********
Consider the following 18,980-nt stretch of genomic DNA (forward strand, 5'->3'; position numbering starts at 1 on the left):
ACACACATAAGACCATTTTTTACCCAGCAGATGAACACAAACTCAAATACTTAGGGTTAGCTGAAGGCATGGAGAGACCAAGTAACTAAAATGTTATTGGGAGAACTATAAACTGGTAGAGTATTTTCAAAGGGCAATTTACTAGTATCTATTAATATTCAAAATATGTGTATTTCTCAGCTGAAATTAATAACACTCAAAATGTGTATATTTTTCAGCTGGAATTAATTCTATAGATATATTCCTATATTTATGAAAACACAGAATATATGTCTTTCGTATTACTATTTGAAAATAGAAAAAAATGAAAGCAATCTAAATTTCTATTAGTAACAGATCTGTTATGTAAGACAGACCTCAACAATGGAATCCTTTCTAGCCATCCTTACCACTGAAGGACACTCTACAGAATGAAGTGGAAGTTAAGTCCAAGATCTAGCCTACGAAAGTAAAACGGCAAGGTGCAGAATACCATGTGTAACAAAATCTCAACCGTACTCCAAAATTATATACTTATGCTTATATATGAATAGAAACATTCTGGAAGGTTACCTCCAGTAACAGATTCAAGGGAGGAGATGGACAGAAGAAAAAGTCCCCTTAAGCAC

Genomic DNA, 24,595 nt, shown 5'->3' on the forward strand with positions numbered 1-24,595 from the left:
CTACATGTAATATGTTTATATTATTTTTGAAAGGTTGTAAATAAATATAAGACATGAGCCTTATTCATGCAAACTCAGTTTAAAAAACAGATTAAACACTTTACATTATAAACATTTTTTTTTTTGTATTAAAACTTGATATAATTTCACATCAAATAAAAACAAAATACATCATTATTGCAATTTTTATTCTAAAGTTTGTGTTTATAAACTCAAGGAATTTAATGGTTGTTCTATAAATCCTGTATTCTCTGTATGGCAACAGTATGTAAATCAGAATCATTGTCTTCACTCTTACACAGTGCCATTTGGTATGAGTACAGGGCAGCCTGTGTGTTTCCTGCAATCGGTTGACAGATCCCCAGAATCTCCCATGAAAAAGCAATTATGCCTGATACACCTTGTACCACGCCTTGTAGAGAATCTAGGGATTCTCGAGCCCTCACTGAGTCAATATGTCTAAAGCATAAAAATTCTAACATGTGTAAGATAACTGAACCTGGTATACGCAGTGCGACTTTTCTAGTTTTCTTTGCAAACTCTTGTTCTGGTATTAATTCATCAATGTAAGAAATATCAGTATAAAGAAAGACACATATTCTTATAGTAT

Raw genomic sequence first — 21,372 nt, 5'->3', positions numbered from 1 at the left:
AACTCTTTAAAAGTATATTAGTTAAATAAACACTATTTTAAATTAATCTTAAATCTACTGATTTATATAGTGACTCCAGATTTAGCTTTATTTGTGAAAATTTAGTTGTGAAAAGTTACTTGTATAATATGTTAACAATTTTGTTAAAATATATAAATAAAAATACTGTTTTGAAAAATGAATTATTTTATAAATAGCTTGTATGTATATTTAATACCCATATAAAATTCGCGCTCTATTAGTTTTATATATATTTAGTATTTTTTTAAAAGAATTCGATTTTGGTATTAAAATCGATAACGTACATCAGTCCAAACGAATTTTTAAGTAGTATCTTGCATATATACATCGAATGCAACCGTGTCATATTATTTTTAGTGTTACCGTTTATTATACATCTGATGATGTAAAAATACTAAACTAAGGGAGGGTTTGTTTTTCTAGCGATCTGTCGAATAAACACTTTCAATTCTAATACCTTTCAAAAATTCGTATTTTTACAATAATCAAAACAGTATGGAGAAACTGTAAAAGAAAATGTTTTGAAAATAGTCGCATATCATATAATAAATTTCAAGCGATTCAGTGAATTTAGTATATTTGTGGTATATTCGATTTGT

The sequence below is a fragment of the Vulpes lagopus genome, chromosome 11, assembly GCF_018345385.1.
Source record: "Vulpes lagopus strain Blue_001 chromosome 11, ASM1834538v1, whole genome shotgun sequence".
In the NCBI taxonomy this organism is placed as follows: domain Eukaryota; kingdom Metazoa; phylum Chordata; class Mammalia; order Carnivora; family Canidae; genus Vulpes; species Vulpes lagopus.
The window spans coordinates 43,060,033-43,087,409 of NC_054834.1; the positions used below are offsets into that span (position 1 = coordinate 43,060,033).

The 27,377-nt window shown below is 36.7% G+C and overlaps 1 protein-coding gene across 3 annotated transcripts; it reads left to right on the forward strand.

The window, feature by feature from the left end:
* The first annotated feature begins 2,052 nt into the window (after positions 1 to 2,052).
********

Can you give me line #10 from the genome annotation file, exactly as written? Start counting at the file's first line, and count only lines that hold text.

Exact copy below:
The window spans coordinates 43,060,033-43,087,409 of NC_054834.1; the positions used below are offsets into that span (position 1 = coordinate 43,060,033).